Most of the world isn't watching.
But they should be.
When you have giant private equity firms heatedly bidding on a copper mine, that's huge news by itself...
Add in China - the world's biggest commodities consumer, responsible for 40% of the world's copper demand - vying for the same mine, and you could be looking at an explosive spike in copper... and, of course, in the companies that get it out of the ground.
Most of the world isn't watching.
There is copper hoarding going on in the metals industry, and it's giving two firms all the power and the profits. Here's how they're controlling the market. Read more...
Frank Holmes takes a look at the devastating mine disaster that shut down Bingham Canyon last week and what it means for the red metal. Read more...
Copper prices are up 170% over the past four years - meaning huge profits for anyone who has been investing in copper.
But now many investors are bailing on the red metal. Prices have slipped about 9% this year, and inventories are soaring.
Copper prices hit an eight-month low today (Wednesday) as slowing economic growth has led speculators to take more short positions on the metal.
Copper inventories also appear to signal low demand. Stockpiles of the red metal in the London Metals Exchange are at the highest level since October 2003.
But what appear to be bearish signals for investing in copper are not the case. Here's what investors need to understand...
If you're invested in copper, you've got to know what's happening in China right now - and what it means for copper prices this year. Check this out.
A huge opportunity for copper investing in 2013 could be on the market soon - that is, unless half of the "red metal" industry gets its way.
A group of copper consumers is accusing the U.S. Securities and Exchange Commission (SEC) of being "arbitrary and capricious" when last month it approved the JPMorgan XF Physical Copper Trust, the first-ever U.S. copper exchange-traded fund (ETF) backed by the metal itself. The fund had a two-year wait for the green light.
The trust initially plans to hold 61,800 metric tons of copper in warehouses worldwide. That is equivalent to about 27% of the copper held in London Metal Exchange's (LME) global network of warehouses.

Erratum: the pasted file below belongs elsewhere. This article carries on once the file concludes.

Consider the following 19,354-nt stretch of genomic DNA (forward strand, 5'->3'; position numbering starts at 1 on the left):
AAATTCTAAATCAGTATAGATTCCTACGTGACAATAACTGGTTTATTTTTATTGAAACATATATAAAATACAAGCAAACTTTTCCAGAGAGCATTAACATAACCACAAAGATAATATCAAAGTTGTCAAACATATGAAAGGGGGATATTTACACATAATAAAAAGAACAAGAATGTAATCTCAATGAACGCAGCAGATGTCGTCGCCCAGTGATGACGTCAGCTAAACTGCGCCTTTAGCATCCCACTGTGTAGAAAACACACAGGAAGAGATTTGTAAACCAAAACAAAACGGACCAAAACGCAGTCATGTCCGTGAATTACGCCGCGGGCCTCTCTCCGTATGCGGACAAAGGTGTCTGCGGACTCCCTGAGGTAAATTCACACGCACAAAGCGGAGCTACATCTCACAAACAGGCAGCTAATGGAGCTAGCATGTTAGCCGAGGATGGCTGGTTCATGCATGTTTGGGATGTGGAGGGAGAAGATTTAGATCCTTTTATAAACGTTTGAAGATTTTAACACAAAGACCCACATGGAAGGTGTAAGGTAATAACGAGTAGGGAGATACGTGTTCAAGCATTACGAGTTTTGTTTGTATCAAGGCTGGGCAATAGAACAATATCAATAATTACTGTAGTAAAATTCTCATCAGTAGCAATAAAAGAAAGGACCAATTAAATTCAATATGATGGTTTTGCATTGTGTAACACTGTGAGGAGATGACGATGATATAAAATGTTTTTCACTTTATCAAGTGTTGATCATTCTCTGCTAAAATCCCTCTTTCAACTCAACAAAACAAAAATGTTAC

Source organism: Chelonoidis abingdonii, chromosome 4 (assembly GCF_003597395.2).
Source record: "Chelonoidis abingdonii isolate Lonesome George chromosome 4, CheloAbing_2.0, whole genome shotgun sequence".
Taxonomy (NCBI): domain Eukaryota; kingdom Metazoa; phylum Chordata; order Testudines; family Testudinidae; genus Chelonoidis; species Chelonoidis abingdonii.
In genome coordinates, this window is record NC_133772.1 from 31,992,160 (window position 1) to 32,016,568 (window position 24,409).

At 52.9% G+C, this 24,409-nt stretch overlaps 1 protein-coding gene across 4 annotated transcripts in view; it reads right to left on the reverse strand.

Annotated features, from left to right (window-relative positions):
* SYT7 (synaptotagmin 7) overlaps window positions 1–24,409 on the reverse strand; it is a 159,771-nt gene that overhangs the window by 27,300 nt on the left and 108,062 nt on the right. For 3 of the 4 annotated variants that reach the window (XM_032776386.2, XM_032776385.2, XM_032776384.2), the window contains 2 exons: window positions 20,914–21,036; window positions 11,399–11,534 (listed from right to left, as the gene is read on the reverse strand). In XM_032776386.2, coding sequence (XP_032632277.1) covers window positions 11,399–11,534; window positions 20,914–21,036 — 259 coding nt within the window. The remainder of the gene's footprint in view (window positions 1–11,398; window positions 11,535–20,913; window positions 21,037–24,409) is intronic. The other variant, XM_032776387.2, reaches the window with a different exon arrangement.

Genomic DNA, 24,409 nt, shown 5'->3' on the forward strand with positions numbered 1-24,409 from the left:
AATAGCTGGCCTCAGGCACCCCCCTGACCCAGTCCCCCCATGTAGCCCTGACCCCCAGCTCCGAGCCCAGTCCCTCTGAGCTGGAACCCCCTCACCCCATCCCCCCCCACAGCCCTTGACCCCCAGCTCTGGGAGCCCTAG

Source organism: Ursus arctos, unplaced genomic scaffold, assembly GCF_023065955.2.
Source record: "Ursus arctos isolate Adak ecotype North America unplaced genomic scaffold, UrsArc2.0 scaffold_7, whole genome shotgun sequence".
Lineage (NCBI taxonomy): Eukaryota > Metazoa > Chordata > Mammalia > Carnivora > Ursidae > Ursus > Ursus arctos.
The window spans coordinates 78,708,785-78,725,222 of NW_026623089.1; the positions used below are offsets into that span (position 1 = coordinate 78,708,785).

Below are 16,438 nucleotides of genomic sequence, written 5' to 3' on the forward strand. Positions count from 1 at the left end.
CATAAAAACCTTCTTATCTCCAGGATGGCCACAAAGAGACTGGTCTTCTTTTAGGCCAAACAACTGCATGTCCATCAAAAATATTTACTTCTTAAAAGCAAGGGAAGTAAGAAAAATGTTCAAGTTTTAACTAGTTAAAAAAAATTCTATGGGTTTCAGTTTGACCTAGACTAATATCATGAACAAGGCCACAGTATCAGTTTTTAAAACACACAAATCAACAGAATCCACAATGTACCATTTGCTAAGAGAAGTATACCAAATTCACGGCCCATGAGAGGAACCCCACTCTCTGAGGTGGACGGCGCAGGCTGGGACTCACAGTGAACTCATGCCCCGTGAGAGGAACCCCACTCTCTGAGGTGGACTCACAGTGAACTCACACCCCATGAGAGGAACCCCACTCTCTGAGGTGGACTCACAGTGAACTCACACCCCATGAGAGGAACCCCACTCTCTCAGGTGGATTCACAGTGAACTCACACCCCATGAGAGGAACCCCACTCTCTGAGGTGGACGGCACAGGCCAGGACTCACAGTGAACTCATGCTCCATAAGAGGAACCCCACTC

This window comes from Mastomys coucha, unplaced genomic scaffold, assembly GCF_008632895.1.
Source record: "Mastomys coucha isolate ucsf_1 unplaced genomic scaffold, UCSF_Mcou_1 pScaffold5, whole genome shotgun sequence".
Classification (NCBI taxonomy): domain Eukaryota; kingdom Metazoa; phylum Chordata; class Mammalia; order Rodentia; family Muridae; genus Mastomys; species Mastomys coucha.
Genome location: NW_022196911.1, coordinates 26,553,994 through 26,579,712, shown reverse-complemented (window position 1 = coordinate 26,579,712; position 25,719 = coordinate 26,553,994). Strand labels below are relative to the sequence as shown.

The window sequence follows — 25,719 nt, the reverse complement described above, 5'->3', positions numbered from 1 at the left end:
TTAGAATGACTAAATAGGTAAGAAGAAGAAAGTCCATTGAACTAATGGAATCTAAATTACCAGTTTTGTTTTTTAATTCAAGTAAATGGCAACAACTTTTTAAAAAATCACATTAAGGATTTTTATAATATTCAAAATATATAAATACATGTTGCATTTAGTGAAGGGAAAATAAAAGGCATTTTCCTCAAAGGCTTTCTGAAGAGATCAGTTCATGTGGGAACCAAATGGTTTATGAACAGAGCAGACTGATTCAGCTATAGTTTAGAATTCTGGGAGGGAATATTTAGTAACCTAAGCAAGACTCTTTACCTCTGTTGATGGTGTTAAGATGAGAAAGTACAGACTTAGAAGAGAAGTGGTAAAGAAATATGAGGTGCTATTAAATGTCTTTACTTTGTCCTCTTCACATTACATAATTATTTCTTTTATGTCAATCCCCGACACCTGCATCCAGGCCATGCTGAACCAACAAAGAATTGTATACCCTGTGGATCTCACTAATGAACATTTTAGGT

This strategy of holding physical metal is similar to many of the precious metals ETFs on the market, such as the SPDR Gold Trust (NYSE: GLD).
But now many in the copper industry, including fabricators who account for about half of U.S. copper demand, claim the SEC had insufficient evidence to conclude the product would not affect the metal's supply, according to the Financial Times.
The group says the fund would "obviously drive up the price of copper available for immediate delivery and create shortages of such supply," and would remove as much as 30% of the copper available for immediate delivery.
Sen. Carl Levin, D-MI, also disapproved, saying it would be a "blow to American businesses and consumers" and "allow speculators to create a squeeze on the market."
But the SEC disagrees.
In fact, shortly after the U.S. Federal Reserve announced its decision to launch a third round of bond buying, copper rallied to $3.84 a pound on the Comex division of the New York Mercantile Exchange, up from around $3.35 in mid-August.
But that is only part of the story...
As "the only metal with a Ph.D. in economics' because of its widespread use in industrial applications copper is an excellent bellwether for the state of global economic activity.
And right now copper is predicting a major global rebound.
"Investors' expectations for global economic growth in the fourth quarter are rising and Dr. Copper is rallying," Andrew Rosenberger, senior portfolio manager at Brinker Capital told MarketWatch.